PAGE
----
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Blockbuster examines Circuit City books and withdraws buyout offer

Written by Rich Fiscus (Google+) @ 07 Jul 2008 15:18 User comments (3)

Blockbuster examines Circuit City books and withdraws buyout offer Blockbuster has decided to back away from their earlier plan to buy Circuit City. The offer, made more than two months ago, was always contingent on a review of the ailing electronics retailer's books. Apparently they didn't like what they saw and retracted the offer.
With this deal at an end the apparent next step for Blockbuster is figuring out if there's another similar company worth buying. Blockbuster's interest in Circuit City was predicated on the belief that their brick and mortar video rental operations are in need of a presence in a more traditional retail setting. They've already been working on kiosks for transferring video directly to portable media players and flash drives.

"We continue to believe in the strategic merits of a consumer retail proposition that would bring media content and electronic devices together under one brand. We will pursue this strategy through our Blockbuster stores as a way to diversify the business and better serve the entertainment retail segment," said Jim Keyes, Chairman and CEO of the company.

The problem is the increasingly tight profit margins for consumer electronics. Even Best Buy, the undisputed heavyweight champion of US brick and mortar electronics specialty stores, faces slimmer margins as video game console sales grow and demand for other products like DVD shrinks.

Meanwhile chains like Wal-Mart are able to thrive on the same products. They actually thrive on the lack of diversity among console models because it because they fit nicely into a small electronics department. Lower profits per unit also benefit retailers with more varied products since they can offset low margins in one area with high margins in another.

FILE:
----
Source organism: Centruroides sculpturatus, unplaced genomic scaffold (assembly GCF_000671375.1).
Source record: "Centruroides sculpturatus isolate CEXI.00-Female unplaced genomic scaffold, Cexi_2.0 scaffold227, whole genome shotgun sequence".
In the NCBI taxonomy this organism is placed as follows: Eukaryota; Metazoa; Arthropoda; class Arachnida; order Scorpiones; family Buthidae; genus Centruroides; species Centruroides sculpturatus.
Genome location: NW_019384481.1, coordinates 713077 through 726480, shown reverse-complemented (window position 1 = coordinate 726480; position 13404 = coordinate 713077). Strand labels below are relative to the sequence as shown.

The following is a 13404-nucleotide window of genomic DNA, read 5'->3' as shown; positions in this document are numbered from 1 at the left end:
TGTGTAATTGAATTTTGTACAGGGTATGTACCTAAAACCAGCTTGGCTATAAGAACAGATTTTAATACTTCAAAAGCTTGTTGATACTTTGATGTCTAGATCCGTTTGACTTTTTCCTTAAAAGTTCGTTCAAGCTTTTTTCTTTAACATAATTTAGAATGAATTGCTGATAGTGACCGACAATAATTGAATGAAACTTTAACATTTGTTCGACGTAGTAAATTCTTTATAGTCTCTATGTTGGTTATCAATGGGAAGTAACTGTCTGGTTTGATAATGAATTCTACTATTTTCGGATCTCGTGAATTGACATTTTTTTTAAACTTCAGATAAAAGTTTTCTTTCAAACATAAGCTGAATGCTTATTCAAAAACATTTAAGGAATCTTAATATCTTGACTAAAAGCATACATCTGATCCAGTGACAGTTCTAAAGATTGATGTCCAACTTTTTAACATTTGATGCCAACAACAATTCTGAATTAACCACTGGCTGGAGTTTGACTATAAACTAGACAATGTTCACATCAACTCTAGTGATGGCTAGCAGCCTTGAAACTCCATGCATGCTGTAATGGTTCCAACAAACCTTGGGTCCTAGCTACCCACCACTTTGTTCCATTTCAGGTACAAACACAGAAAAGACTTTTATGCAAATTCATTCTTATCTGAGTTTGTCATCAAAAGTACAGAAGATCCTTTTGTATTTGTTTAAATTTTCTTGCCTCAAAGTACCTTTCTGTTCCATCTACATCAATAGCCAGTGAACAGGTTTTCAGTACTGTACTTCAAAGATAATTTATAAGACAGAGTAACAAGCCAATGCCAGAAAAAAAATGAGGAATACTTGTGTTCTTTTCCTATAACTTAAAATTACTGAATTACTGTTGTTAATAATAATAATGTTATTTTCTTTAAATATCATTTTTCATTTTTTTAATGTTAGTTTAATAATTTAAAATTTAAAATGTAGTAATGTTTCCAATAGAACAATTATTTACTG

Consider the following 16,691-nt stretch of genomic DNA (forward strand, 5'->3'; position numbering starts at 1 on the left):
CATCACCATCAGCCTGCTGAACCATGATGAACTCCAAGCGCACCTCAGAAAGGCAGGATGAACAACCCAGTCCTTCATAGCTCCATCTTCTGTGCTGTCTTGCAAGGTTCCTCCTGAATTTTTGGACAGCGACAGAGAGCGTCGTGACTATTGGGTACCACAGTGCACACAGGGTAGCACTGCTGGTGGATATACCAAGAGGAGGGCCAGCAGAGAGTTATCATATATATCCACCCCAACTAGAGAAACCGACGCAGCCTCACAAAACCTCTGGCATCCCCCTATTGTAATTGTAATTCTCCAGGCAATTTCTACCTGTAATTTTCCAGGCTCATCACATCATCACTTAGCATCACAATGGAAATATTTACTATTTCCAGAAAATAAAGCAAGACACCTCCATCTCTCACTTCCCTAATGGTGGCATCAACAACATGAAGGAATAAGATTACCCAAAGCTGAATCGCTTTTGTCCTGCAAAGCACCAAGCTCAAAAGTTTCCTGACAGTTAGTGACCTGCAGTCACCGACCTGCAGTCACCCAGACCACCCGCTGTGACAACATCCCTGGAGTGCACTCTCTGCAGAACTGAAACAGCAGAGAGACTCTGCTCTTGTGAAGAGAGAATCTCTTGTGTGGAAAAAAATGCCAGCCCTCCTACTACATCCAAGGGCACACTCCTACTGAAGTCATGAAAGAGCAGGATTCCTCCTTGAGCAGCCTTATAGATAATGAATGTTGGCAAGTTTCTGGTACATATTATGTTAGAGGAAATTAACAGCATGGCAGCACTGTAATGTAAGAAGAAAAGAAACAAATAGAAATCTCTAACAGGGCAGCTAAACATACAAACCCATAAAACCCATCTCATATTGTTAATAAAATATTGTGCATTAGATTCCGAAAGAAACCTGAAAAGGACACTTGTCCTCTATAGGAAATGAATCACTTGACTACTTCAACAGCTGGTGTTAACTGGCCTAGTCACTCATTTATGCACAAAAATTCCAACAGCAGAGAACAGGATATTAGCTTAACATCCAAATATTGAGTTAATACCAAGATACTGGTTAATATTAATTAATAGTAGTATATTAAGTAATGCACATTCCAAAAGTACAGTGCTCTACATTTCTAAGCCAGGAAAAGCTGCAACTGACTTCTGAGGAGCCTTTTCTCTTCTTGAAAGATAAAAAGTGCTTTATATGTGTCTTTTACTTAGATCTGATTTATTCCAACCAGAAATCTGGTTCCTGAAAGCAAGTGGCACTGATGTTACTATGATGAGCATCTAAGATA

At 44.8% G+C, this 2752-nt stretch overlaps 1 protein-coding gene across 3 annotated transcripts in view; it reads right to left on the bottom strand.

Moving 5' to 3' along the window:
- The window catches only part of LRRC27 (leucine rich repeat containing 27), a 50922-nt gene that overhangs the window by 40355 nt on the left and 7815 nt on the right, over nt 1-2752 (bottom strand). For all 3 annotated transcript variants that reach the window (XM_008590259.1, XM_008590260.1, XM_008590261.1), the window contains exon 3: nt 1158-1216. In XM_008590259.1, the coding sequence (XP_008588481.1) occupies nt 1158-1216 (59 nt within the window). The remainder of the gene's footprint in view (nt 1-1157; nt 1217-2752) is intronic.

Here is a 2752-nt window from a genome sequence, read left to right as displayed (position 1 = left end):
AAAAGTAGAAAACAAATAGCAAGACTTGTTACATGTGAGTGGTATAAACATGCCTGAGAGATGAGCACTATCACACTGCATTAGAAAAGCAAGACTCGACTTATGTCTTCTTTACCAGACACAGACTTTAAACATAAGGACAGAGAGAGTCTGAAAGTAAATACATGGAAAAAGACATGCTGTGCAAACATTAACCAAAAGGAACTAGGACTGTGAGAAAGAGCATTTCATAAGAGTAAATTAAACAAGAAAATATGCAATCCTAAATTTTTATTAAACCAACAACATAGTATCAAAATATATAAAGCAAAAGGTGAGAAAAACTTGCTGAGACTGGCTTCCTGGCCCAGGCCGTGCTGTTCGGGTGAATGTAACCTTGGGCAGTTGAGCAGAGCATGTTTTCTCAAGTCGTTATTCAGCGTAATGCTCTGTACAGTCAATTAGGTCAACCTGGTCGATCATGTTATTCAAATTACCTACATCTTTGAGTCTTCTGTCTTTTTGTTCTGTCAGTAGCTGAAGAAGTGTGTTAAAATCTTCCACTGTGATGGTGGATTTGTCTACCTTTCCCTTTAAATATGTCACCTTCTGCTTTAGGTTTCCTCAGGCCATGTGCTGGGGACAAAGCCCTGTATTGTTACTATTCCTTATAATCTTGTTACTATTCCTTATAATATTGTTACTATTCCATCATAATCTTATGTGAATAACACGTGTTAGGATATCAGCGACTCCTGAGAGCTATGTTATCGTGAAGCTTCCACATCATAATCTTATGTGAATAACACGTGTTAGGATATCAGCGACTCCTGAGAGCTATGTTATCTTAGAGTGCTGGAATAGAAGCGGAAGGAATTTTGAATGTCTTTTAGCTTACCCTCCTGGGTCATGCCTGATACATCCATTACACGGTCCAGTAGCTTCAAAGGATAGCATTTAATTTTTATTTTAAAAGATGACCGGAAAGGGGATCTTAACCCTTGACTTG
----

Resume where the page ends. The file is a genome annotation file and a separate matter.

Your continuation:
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3 user comments

17.7.2008 15:28

They actually thrive on the lack of diversity among console models because it because they fit nicely into a small electronics department.

I think you meant to say "because they fit it nicely into a small electronics department."

edit spelling

This message has been edited since its posting. Latest edit was made on 07 Jul 2008 @ 15:29

27.7.2008 18:10

Most retailers don't make much on the console OR the games. It's always been that way. They make their money on the accessories and extra warranties sold with the system. Cords and controllers are where they get you. Games and movies don't have much mark-up (for the retailer). The media companies make money off of those. Wal-Mart does well because they have the room to sell them through all of their stores. More locations equal more sales, and they have the same profit margins as other retailers. Consoles and games are just ways to get the consumer in the stores in hopes of them buying something else (like the controllers and the cords).

39.7.2008 0:59
susieqbbb
Inactive

I could see no one wanting circuit city i man come on 13,000 dollers for a rear projection tv i can get one for 699.99 at video only.

And the only thing best buy tries to do is cram the latest down everyones throught it rather sucks.

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